Published in

Oxford University Press (OUP), Journal of Clinical Endocrinology and Metabolism, 3(105), p. e349-e357, 2020

DOI: 10.1210/clinem/dgaa003

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A Polygenic Risk Score Suggests Shared Genetic Architecture of Voice Break With Early Markers of Pubertal Onset in Boys

This paper was not found in any repository, but could be made available legally by the author.
This paper was not found in any repository, but could be made available legally by the author.

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Abstract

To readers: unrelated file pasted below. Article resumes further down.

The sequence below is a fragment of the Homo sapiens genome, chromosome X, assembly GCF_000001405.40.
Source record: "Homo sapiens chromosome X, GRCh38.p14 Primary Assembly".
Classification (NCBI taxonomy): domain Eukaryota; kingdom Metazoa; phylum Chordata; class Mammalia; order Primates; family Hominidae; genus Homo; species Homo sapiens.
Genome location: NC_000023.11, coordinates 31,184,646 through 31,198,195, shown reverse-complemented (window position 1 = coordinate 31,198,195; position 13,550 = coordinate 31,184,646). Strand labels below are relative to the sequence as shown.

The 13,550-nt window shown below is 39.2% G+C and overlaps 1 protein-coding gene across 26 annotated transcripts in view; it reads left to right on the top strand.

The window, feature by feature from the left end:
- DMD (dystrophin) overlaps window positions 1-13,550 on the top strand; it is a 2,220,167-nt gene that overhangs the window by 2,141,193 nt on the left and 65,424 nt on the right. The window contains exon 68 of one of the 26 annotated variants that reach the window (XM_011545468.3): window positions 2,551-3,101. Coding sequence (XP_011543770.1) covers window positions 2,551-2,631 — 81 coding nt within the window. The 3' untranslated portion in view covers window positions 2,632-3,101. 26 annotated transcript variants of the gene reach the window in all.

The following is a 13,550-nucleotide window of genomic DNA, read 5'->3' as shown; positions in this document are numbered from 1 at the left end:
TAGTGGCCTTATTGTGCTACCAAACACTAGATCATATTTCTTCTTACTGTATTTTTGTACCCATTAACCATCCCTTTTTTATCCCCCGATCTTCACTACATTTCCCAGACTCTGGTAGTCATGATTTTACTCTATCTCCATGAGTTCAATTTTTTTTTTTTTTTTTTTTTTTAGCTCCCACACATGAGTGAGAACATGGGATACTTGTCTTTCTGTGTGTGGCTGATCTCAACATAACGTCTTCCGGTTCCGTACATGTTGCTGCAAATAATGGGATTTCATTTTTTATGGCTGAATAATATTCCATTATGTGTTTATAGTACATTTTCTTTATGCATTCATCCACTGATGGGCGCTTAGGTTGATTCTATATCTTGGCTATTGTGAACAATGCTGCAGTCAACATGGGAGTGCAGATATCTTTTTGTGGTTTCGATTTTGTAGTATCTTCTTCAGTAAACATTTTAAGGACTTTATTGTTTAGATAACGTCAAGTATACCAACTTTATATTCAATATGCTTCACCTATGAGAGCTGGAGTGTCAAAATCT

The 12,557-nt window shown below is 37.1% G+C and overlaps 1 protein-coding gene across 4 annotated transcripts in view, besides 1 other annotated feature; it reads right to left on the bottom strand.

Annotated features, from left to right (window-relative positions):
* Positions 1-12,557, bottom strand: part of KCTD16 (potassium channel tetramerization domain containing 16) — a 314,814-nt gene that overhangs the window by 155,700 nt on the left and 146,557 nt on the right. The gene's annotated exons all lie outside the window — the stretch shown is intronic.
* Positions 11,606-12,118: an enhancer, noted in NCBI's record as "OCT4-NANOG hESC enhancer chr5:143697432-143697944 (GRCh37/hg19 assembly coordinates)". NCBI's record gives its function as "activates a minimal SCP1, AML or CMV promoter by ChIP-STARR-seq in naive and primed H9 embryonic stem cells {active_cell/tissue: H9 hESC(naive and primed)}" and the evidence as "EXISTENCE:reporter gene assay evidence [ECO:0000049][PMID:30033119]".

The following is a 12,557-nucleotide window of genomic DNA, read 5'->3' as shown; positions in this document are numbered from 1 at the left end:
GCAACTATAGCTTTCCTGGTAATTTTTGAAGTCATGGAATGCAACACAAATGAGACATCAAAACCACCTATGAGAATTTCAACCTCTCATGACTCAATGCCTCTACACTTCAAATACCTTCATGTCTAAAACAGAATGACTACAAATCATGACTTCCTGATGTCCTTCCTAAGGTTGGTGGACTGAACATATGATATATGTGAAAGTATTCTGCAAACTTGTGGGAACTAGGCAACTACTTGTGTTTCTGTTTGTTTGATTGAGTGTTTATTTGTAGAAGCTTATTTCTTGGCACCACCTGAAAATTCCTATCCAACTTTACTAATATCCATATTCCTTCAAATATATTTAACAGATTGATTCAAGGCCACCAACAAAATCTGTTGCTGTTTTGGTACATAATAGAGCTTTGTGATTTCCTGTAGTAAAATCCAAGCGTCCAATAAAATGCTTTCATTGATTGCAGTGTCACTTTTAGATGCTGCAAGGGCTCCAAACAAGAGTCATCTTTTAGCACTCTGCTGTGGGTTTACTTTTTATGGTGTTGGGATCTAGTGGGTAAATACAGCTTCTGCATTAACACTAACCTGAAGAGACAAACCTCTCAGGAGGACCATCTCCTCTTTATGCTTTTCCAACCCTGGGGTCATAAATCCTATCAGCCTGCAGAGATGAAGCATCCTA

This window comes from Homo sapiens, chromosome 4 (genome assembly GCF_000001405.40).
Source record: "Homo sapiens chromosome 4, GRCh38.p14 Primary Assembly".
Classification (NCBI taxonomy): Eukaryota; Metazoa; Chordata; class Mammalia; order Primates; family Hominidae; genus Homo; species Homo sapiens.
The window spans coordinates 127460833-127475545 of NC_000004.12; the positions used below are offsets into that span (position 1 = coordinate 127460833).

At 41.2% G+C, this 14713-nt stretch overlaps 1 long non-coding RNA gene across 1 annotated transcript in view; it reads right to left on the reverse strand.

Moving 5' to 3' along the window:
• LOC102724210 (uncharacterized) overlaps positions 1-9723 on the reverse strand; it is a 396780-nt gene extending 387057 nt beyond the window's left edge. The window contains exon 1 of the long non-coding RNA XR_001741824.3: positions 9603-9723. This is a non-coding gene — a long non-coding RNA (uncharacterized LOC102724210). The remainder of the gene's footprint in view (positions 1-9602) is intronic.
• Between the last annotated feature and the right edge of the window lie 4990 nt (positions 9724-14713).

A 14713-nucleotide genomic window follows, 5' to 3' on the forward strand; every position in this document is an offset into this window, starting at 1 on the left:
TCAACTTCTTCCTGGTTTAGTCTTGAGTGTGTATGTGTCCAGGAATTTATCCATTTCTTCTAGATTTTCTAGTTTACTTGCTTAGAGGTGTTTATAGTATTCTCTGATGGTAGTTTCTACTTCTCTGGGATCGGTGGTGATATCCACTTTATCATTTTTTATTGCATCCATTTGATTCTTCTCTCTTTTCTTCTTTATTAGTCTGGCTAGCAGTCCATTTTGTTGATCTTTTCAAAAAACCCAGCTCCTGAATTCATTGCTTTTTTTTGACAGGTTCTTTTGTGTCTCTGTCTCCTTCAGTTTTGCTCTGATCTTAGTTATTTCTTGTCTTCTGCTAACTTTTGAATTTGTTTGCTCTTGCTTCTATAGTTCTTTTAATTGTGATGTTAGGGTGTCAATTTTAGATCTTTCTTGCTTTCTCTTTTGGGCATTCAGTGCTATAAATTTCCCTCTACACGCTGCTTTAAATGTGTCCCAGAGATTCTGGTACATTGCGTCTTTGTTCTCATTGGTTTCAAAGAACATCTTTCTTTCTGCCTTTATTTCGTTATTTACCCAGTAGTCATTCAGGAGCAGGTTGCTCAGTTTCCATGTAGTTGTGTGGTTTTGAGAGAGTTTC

Abstract Context Voice break, as a landmark of advanced male puberty in genome-wide association studies (GWAS), has revealed that pubertal timing is a highly polygenic trait. Although voice break is easily recorded in large cohorts, it holds quite low precision as a marker of puberty. In contrast, gonadarche and pubarche are early and clinically well-defined measures of puberty onset. Objective To determine whether a polygenic risk score (PRS) of alleles that confer risk for voice break associates with age at gonadarche (AAG) and age at pubarche (AAP) in Chilean boys. Experimental Design Longitudinal study. Subjects and Methods 401 boys from the Growth and Obesity Chilean Cohort Study (n = 1194; 49.2% boys). Main Outcome Measures Biannual clinical pubertal staging including orchidometry. AAG and AAP were estimated by censoring methods. Genotyping was performed using the Multi-Ethnic Global Array (Illumina). Using GWAS summary statistics from the UK-Biobank, 29 significant and independent single nucleotide polymorphisms associated with age at voice break were extracted. Individual PRS were computed as the sum of risk alleles weighted by the effect size. Results The PRS was associated with AAG (β=0.01, P = 0.04) and AAP (β=0.185, P = 0.0004). In addition, boys within the 20% highest PRS experienced gonadarche and pubarche 0.55 and 0.67 years later than those in the lowest 20%, respectively (P = 0.013 and P = 0.007). Conclusions Genetic variants identified in large GWAS on age at VB significantly associate with age at testicular growth and pubic hair development, suggesting that these events share a genetic architecture across ethnically distinct populations.